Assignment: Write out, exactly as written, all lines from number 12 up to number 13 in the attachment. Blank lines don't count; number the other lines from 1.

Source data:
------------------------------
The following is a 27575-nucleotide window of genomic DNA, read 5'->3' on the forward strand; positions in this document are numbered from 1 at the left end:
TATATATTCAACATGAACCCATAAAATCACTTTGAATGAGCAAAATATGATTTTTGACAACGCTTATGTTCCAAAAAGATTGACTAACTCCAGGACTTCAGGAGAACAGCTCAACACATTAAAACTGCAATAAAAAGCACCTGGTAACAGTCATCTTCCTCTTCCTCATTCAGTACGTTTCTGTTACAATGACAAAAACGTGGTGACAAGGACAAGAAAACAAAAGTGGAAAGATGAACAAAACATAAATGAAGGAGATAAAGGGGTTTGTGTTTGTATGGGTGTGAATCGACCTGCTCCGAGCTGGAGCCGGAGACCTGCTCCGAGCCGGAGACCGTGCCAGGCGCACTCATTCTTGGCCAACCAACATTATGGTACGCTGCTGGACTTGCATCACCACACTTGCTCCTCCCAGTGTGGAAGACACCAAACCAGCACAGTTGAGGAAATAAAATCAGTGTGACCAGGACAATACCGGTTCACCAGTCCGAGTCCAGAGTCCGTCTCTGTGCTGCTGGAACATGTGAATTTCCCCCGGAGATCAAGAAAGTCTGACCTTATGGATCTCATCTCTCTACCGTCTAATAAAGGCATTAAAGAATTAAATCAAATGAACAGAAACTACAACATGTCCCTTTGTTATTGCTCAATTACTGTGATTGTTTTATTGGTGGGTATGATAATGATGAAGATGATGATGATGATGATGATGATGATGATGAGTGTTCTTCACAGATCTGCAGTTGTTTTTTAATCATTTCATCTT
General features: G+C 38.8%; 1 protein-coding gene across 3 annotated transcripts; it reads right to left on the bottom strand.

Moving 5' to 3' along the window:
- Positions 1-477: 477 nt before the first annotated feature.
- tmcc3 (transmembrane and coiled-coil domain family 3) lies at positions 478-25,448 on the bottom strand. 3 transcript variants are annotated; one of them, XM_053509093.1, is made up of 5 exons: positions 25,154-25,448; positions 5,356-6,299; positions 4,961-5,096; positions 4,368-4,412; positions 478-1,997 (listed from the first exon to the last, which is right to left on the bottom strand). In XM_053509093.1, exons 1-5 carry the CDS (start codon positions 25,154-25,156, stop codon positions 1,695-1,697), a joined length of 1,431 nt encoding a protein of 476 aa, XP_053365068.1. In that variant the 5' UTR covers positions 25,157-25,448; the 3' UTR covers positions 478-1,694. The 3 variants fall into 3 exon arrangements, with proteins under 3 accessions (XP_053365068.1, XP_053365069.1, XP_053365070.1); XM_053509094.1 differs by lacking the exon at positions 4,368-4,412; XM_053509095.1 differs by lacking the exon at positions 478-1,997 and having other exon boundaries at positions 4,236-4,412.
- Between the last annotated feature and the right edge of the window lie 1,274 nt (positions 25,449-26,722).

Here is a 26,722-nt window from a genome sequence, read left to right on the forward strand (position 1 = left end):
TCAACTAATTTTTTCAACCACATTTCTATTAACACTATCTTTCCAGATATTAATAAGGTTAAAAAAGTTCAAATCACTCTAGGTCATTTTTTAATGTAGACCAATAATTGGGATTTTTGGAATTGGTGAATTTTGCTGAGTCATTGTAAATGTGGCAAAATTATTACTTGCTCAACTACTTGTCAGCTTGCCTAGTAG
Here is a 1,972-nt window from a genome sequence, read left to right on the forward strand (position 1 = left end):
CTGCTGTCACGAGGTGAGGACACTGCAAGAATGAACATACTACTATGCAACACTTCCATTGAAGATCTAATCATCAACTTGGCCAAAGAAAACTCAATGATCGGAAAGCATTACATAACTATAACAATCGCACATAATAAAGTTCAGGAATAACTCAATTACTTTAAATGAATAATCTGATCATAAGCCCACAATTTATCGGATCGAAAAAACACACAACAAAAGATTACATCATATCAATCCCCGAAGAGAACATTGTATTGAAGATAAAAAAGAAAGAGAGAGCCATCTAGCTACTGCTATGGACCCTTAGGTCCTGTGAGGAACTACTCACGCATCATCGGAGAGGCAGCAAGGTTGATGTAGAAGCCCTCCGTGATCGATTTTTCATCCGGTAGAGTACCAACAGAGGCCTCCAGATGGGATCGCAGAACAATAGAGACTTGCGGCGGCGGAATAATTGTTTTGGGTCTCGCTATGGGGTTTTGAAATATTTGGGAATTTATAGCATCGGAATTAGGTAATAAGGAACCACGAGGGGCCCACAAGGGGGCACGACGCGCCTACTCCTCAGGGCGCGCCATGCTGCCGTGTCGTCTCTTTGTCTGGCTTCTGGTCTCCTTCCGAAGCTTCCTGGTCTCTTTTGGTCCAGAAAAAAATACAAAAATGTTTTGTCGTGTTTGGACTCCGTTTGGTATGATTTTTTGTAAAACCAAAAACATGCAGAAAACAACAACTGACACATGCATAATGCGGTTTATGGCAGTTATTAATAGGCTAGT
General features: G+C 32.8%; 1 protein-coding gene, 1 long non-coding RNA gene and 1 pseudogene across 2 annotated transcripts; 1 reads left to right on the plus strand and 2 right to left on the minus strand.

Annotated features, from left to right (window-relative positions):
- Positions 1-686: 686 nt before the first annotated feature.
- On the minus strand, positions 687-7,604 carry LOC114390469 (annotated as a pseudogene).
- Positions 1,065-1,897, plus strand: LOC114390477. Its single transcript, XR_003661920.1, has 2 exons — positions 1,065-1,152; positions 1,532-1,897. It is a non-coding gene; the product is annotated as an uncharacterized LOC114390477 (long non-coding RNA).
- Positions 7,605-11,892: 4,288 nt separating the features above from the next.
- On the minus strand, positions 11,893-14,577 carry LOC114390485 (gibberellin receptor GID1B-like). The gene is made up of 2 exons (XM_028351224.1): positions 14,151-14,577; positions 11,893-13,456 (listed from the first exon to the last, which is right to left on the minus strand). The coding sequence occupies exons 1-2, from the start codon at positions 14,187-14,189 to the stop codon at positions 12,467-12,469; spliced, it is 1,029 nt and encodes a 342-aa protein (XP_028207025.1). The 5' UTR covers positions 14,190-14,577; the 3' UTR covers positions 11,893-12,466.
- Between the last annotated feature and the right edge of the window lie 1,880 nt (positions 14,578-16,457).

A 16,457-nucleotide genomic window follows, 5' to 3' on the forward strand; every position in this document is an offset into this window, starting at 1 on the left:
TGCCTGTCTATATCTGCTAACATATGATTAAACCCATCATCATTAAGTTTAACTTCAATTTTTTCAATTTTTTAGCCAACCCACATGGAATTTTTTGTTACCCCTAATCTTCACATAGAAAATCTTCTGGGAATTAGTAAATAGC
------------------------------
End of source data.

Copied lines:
General features: G+C 32.8%; 1 protein-coding gene, 1 long non-coding RNA gene and 1 pseudogene across 2 annotated transcripts; 1 reads left to right on the plus strand and 2 right to left on the minus strand.

Annotated features, from left to right (window-relative positions):